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Virgin Mobile Arc review: Virgin Mobile Arc

Virgin Mobile Arc

Nicole Lee Former Editor
Nicole Lee is a senior associate editor for CNET, covering cell phones, Bluetooth headsets, and all things mobile. She's also a fan of comic books, video games, and of course, shiny gadgets.
Nicole Lee
4 min read


Virgin Mobile Arc

The Good

The Virgin Mobile Arc is a basic yet stylish camera phone, with decent call quality and an affordable price point. It also has Bluetooth and voice dialing.

The Bad

The Virgin Mobile Arc has a slightly crowded keypad and bad photo quality.

The Bottom Line

If you want an attractive yet affordable basic camera phone, the Virgin Mobile Arc is one of the better options in Virgin Mobile's lineup.

Virgin Mobile is known for its entry-level phones with catchy names, and the Arc by UTStarcom is no different. The Arc sets itself apart from the rest of Virgin Mobile's lineup with a unique and very appealing curved design. Otherwise, it has a decidedly basic feature set, with a VGA camera and Bluetooth as two of its most advanced features. We're not complaining, though, since it's very affordable at only $49.99 with no contract required.


Out of all the Virgin Mobile phones we've seen cross our path, the Arc is probably one of the most stylish. Measuring 3.6 inches long by 1.9 inches wide by 0.8 inch thick, the Arc has a slim and curved body, which is swept inward from top and bottom to create a very streamlined and sporty look. Also, the phone's surface is made of a soft-touch material that makes the Arc pleasant to hold in the hand. It is clad in red and black tones, similar to the colors of Virgin Mobile.

The Virgin Mobile Arc has a camera lens on the front.

Even though it is a basic phone, the Arc does have a 1-inch-wide diagonal color display. It only supports 65,000 colors, but that's good enough for basic date, time, caller ID, and battery and signal strength information. You can also use the color display as a self-portrait viewfinder when the camera is activated. You can adjust the wallpaper and the clock format, but nothing else. Above the display is the speakerphone grill, and underneath it is the camera lens. There's a headset jack, dedicated camera key, and a volume rocker on the left spine, while the right is home to a voice command button.

The Arc flips open quite easily, and when it is fully open, the phone is laid out almost completely flat. The 1.8-inch internal display supports 262,000 colors, which results in a decent-looking display, but the Arc's default menu style doesn't take full advantage of it. You can adjust the contrast and the backlight time, but not the font size.

Underneath the display is the navigation array, which consists of two soft keys, a square toggle with a middle OK key, a dedicated speakerphone key, and a dedicated Web browser key. The toggle also doubles as shortcuts to your VirginXL account to see how many minutes you have left, a new text message, the Recent Calls menu, and the VirginXL store, where you can buy and download ringtones and graphics. Below the navigation array are the Send, Back, and End/Power keys, as well as the number keypad. We thought the keypad felt a little crowded, but at least the keys are nicely raised above the surface of the phone, making it easy to dial and text.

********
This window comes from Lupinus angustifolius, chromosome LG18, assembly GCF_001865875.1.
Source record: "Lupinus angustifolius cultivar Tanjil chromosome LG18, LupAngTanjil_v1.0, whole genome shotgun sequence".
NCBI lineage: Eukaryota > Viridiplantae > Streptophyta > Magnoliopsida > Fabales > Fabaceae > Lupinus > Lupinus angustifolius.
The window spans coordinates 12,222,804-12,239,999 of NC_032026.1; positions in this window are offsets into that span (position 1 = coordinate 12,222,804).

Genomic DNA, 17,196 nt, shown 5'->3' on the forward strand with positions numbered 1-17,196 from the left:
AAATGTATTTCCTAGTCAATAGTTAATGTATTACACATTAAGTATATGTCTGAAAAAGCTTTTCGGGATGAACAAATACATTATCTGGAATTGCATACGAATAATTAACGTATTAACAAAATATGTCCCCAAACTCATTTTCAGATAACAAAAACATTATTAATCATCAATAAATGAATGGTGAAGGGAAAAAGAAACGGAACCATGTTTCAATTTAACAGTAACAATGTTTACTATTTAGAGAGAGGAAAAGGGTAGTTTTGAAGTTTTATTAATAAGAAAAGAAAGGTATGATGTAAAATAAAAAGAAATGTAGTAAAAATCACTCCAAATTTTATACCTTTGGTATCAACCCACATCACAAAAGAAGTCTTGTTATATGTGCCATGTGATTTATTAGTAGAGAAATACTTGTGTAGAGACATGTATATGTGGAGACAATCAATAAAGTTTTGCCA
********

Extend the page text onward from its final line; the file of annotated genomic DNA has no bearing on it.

Like most of the other Virgin Mobile phones, the Arc doesn't have much in the way of features. However, it has a good set of basics for those who want a simple phone primarily for making calls. Those basics include a 500-entry phone book, with each entry able to hold up to five numbers, two e-mail addresses, two instant messenger names, and a homepage URL address. You can also assign a contact to a caller group, a photo for caller ID, and a personalized ringtone or text message alert tone out of nine sound files. Other features include text and multimedia messaging, a speaker phone, a vibrate mode, a calendar, an alarm clock, a tip calculator, a calculator, a world clock, a stopwatch, and voice command functions. It also has a wireless Web browser and Bluetooth.

The Virgin Mobile Arc takes disappointing photos.

The Arc also comes with a built-in VGA camera. Though it isn't a very high-resolution camera, it's good enough for quick snapshots. You can take pictures in four resolutions (640x480, 320x240, 160x120, 128x96), three quality settings, three shutter sounds (no silent option), five white balance settings, four color effects, and 10 fun frames. Other camera settings include contrast, a self-timer, brightness, up to 2x zoom, and the ability to take self-portraits. Photo quality was pretty horrible, with a lot of blurriness and overcast tones.

You can personalize the Arc with wallpaper, screensavers, themes, ringtones, and message alert options, plus you can download more via the Virgin XL Web portal. Demo versions of Gameloft Jukebox, DChoc Arcade Pack, and EA Arcade Pack come included with the Arc, but you'll have to purchase the full version from Virgin Mobile.


We tested the Virgin Mobile Arc in San Francisco using the Virgin Mobile service. Call quality was decent, but we did get quite a bit of static and echo. Callers could hear us loud and clear, however, so it wasn't too bad. Speakerphone calls were not too bad, either; callers couldn't tell much of a difference on their end, but we did think they sounded very tinny and hollow on our end. We managed to pair the Virgin Mobile Arc with the Plantronics Discovery 925 without a problem. The Virgin Mobile Arc has a rated battery life of 3.5 hours talk time and 14.5 days standby time. We had a tested talk time of 4 hours and 5 minutes. According to the FCC radiation charts, the Arc has a digital SAR rating digital SAR rating of 1.37 watts per kilogram.


Virgin Mobile Arc

Score Breakdown

Design 7Features 7Performance 7